Hurricane Dorian Devastates Communities

Hurricane Dorian, the strongest recorded hurricane to make landfall in the southeast United States and the Bahamas, wreaked havoc on thousands during the first week of September. With winds reaching 220 mph, Hurricane Dorian caused billions of dollars worth of damage to homes, public infrastructure, and businesses.
On August 24, 2019, tropical storm Dorian formed over the Atlantic Ocean, about 800 miles east of Barbados. Mountains in the Dominican Republic or Puerto Rico were expected to break up and weaken the storm system before it reached the United States or the Bahamas. However, the storm detoured north around the islands, developing into a category-one hurricane headed towards the Virgin Islands on August 28. Over the course of the next three days, the storm developed into a category-five hurricane headed to south Florida and the eastern Bahamas, sending those regions into a state of panic.
Dorian’s landfall in the Bahamas on September 1 took an unprecedented toll. Even though the Bahamas is generally well-prepared for tropical storms, Dorian destroyed nearly 300 homes and killed over 50 people, and over 1,300 people are still missing.
The anticipated areas of impact did their best to prepare. On August 29, three days before the storm’s expected landfall, Florida Governor Ron DeSantis declared a state of emergency. As people hastily prepared their homes by adding shutters and buying necessities, grocery store shelves became bare and gas stations ran out of fuel.
Savi Roberts ’19, an alum from the Bahamas, said, “A lot of people don’t understand that the Bahamas is [made up of] over 700 islands and cays. While Nassau, the capital city and my home, wasn’t impacted severely, my family across the archipelago was. Our aunt and uncle lost their home and the school they run.”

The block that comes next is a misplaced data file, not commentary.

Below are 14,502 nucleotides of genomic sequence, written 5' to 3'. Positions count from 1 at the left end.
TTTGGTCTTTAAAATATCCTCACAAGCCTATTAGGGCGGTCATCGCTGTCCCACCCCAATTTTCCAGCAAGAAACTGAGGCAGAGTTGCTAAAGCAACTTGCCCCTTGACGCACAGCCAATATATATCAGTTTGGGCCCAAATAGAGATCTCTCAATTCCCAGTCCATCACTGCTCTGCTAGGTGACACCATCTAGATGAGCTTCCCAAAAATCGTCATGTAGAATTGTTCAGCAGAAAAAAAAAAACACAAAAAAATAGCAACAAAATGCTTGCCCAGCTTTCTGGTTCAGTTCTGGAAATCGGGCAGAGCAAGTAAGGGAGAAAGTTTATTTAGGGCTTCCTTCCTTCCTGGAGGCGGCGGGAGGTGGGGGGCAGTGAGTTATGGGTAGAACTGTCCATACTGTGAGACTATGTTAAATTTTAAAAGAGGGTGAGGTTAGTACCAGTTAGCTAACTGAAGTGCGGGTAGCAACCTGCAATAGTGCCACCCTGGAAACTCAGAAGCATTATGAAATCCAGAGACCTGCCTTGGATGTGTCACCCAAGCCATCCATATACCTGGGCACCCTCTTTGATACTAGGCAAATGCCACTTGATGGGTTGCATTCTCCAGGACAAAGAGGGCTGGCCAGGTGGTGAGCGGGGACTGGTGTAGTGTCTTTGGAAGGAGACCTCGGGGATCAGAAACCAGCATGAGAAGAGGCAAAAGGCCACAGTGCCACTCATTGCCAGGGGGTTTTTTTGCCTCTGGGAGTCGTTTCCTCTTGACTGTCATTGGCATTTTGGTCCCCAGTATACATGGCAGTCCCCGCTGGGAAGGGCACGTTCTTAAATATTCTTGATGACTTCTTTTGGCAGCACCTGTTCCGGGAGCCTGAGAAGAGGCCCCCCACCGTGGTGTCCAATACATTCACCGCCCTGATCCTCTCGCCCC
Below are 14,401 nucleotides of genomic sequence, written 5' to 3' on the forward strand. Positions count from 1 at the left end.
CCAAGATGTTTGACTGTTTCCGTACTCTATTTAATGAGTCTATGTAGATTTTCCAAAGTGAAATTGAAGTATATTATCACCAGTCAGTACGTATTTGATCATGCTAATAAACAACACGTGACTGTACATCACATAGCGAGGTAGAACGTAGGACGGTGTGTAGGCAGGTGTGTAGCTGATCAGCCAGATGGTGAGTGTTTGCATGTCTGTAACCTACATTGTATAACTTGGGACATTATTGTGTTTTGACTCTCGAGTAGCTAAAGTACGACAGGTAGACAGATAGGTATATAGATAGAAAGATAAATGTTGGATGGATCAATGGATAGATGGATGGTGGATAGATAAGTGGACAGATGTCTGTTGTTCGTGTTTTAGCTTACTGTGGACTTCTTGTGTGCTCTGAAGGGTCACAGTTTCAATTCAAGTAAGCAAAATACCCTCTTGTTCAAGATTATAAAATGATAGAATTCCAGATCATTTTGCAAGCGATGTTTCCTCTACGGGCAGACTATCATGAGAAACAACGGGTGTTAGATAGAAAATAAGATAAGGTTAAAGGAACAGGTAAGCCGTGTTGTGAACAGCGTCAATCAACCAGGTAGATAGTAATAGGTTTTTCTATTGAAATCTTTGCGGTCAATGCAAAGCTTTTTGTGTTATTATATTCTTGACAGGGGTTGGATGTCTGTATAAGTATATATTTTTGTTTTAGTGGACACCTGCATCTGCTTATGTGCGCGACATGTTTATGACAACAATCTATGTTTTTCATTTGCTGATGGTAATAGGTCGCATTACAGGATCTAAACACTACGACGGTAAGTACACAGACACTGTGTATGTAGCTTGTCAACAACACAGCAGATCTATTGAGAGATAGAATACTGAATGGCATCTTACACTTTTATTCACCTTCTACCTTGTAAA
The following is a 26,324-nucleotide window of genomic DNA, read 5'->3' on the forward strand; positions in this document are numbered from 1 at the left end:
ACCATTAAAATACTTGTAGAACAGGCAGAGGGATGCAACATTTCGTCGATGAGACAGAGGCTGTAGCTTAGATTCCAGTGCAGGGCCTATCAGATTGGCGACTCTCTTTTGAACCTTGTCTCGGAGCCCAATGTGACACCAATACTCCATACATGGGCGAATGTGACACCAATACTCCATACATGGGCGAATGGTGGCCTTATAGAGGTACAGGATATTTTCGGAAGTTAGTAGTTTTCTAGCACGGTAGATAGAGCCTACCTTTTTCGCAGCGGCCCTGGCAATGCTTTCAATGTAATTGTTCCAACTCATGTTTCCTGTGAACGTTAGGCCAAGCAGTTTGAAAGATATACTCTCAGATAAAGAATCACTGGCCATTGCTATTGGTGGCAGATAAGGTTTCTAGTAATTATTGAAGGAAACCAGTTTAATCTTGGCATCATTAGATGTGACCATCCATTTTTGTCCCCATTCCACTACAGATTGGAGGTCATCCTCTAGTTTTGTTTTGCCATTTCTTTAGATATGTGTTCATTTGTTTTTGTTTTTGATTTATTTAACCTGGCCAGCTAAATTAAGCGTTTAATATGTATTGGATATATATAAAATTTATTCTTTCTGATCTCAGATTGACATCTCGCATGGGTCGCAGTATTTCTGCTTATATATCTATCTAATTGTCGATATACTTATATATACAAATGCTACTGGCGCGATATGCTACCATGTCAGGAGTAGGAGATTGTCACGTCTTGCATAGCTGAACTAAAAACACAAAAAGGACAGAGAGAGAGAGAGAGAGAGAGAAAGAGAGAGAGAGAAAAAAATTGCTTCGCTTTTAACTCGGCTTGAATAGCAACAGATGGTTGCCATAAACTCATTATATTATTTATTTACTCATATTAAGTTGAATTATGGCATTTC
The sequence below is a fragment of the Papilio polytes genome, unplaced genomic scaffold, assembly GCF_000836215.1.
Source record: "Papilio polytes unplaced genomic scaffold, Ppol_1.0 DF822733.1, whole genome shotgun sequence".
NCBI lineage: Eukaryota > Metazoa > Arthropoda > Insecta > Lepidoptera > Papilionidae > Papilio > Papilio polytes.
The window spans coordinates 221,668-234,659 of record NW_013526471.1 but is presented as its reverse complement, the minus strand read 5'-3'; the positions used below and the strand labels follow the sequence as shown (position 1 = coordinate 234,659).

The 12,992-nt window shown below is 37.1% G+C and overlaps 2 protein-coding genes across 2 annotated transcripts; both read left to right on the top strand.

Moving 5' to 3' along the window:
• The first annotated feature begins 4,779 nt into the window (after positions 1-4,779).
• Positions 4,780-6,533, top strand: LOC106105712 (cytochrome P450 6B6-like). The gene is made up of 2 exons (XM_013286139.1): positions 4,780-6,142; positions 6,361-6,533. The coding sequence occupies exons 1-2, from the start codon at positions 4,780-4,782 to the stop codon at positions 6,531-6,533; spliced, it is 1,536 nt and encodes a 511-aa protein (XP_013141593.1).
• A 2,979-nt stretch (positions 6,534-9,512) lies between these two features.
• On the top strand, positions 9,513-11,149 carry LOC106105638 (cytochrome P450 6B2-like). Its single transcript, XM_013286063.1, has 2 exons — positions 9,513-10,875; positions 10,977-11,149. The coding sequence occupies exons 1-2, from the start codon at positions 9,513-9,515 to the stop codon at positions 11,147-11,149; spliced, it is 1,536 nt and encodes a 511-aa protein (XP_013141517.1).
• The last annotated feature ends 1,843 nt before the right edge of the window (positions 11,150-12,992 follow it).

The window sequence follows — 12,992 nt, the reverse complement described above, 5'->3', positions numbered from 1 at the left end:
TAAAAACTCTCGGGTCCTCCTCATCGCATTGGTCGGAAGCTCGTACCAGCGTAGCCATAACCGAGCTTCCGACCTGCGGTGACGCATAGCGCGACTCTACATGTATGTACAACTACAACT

Hurricane Dorian left some students in this community wondering what was in store for their own homes. Caroline McCann ’21 from Palm Beach, Florida, discussed how Hurricane Dorian affected her, explaining, “I wasn’t home for the storm, but, having lived in south Florida for my whole life, I remember how scary hurricanes can be. I’m really grateful that the hurricane didn’t end up affecting the area [where] my family and I live. I know that it was devastating to those in the Bahamas and am so glad that we weren’t hit that hard.”
During the storm, many students found it difficult to be away from home. Charlotte Urquhart ’21, a student from Saint Simons Island, Georgia, said, “I would have liked being with my friends during that difficult period. I was very worried for them, but when I learned that all the necessary safety precautions were taken, I [became more comfortable].”
Recovering from the storm will take a long time. Roberts said, “Hurricane Dorian etched a hole in the lives of many Bahamians. Some of my family and family friends’ lives have shifted forever.”
The areas most affected by Dorian’s impact are in the Bahamas, especially eastern areas of the nation such as Abaco Island. A lack of necessities, such as bottled water, continues to remain an issue in these areas.
Bahamians have risen up to raise money for disaster relief. Roberts and her brothers started a campaign called “Rise Up” to raise money for medical supplies and food for those affected by the storm. Roberts said, “Bahamians give every day. It is a part of who we are – our culture.”
Donations are now being collected by the Bahamas Disaster Relief Fund to help those who were affected recover from Dorian’s impact.